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Continuous Performance Improvement

Converging Risk and Quality Management in Light of COVID-19

John Pryor | June 5, 2020

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Lean Six Sigma circle diagram with arrows going clockwise

It has long been a human propensity for individuals to function solely within their personal "silo"—as opposed to working cross-functionally with others who are in their own but very different silos. When collaborative cooperation is practiced, results can be outstanding!

Consider some of the results that can be achieved.

  • Innovative solutions can be discovered.
  • Customers—internal and external—are better served.
  • Costs are reduced.
  • Revenues are increased.

Risk management tools and processes have worked well over the decades; however, the use of the highly effective tools of quality management (now referred to as "Lean Six Sigma" or LSS) can take risk management outcomes to a new and higher level.

Risk management is a system. Systems are composed of one or more processes—usually, the latter. LSS is also a system composed of multiple processes, but one of its overriding purposes is to improve processes continuously within an organization so that better results can be achieved, lower costs incurred, and fewer employee hours required. Another purpose (lean) is to prevent waste.

Doesn't that also sound like the goals of risk management? Why not also employ some of the proven "tools" of LSS that can make our work as risk managers even more effective—and possibly even easier? First, a little historical background on LSS.

Dr. W. Edwards Deming was an effective yet somewhat obscure statistician who became famous and highly respected by virtue of his pioneering work in quality management that ultimately evolved into LSS. After World War II, Dr. Deming helped Japanese automobile manufacturers dramatically improve the quality of their products and, at the same time, lower their production costs. The US "Big Three" auto manufacturing CEOs were said by Dr. Deming to have ignored his overtures to learn about his quality disciplines. CEOs of Toyota, Honda, and others in Japan welcomed his ideas. The rest is history.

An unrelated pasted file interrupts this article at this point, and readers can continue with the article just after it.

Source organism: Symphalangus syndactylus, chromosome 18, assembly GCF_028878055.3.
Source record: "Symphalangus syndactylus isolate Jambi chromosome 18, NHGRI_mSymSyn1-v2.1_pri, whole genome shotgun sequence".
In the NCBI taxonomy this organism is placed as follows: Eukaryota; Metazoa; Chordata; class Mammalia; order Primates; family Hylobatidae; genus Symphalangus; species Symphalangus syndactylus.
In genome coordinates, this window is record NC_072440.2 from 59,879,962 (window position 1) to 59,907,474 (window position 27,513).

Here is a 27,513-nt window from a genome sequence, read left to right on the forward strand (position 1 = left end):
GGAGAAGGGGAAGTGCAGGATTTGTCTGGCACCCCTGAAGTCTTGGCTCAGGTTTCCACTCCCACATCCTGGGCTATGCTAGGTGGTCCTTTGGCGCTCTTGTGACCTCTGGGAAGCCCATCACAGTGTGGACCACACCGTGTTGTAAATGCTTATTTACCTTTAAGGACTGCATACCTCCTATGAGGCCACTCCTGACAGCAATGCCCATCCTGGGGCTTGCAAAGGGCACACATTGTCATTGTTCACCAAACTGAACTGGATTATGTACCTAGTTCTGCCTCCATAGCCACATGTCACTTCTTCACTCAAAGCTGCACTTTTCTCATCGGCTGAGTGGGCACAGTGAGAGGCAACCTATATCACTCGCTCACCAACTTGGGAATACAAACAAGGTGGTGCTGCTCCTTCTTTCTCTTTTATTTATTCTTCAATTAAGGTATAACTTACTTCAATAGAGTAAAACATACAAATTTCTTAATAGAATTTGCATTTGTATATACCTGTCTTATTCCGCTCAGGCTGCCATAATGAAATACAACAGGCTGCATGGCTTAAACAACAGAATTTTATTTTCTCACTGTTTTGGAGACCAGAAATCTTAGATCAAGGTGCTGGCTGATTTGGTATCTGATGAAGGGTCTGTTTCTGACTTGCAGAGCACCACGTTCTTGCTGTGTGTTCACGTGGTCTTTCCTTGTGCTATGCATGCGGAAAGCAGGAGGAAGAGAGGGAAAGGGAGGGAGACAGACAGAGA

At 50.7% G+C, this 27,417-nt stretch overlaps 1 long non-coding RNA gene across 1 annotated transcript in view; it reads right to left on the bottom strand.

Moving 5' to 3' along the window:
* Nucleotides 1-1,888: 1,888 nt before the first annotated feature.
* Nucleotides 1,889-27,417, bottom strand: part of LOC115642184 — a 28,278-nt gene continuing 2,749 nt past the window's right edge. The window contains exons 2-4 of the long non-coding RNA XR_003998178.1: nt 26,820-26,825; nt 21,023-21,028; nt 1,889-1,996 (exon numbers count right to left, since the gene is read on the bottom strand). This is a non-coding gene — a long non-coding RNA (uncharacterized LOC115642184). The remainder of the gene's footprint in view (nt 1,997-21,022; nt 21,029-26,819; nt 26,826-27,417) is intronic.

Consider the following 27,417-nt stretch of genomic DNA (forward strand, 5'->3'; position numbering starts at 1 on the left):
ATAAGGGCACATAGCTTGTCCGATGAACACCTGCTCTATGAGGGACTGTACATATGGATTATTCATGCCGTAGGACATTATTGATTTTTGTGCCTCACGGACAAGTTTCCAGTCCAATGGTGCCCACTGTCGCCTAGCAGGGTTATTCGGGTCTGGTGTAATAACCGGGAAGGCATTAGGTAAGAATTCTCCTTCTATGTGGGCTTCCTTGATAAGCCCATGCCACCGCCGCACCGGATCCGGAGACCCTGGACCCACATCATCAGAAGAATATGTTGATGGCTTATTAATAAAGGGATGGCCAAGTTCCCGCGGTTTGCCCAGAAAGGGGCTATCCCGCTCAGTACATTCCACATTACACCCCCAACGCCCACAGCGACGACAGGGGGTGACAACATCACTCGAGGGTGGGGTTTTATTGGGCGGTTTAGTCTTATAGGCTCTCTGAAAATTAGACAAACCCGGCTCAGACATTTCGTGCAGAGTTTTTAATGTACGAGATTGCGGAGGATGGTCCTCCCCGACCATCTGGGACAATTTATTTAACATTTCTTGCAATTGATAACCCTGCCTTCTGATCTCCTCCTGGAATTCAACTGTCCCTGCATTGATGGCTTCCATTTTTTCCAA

To Ford's credit, it ultimately applied these principles and best practices and then extensively advertised as "Quality Is Job One!"

Dr. Deming's fame catapulted once NBC televised a 1-hour documentary, If Japan Can … Why Can't We? The answer was, of course, "we" failed to understand quality management, and as a consequence, domestic car sales suffered severely while Japan's new car sales exploded.

So, What Is LSS?

Six Sigma is a separate concept from Lean. It is recognized as a widely accepted and extensively practiced organizational discipline because of the following.

  • Systems are continuously improved.
  • Costs are consistently lowered.
  • Defects are minimized by this data-driven discipline.

One LSS standard is that a process should produce no more than 3.4 defects per million opportunities. Another way to say this is: the goal is to reduce variation in all systems and processes. (Does that sound like risk control?)

This raises an additional point. We have long spoken in terms of "policies and procedures." This is appropriate in a legal context. However, in management practices, it's better to speak and think in terms of "systems and processes." Each system is composed of one or more processes. Each process has an input and an output. Whoever receives the output is a "customer"—internal or external. Both types of customers matter. All too often, internal customers are overlooked.

Lean is an entirely separate (yet compatible) discipline. Its primary purpose is to eliminate waste. Lean also works to maximize value from the customer's perspective while doing so with as few resources as possible.

Although many larger organizations have factored LSS into their corporate cultures, smaller businessowners also can do so and enjoy increased success as well. How to integrate LSS into your organization requires an understanding of the all-important, proper use of data as well as the effective use of LSS tools. The major tool is a series of processes called DMAIC—an acronym for the following.

  • Define the project.
  • Measure the current situation.
  • Analyze to identify root causes.
  • Improve by identifying solutions.
  • Control by monitoring and sustaining each solution.

Other tools include process maps; brainstorming; bar and pie charts; Pareto charts; balanced scorecards; strengths, weaknesses, opportunities, and threats (SWOT) analyses; and any others you may find helpful. Not all tools are needed at any one time to help avoid losses, lower costs, and save employee hours, among other benefits of combining Lean Six Sigma and risk management.

Counsel is available in most communities from those certified as Six Sigma Black Belts or Master Black Belts—or you can do it all on your own through books and the Internet. Many universities offer classes, with many available online.

Risk managers should seriously consider LSS as an ongoing part of their duties and organizational culture. As we emerge from COVID-19 and take a fresh look at all our operations in our risk management duties, this is an ideal time to integrate LSS tools and processes into your risk management systems.

Then see what happens (favorably, of course) to your total cost of risk!

John Pryor, CPCU, ARM, AAI, AIS, is a risk management consultant. He has written articles on risk management and general management locally and nationally, including a series on Dr. Deming's 14 Points as applied to the insurance industry for

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